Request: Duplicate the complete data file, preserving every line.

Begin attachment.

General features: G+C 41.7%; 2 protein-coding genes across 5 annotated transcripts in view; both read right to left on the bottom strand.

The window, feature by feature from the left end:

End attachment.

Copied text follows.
General features: G+C 41.7%; 2 protein-coding genes across 5 annotated transcripts in view; both read right to left on the bottom strand.

The window, feature by feature from the left end: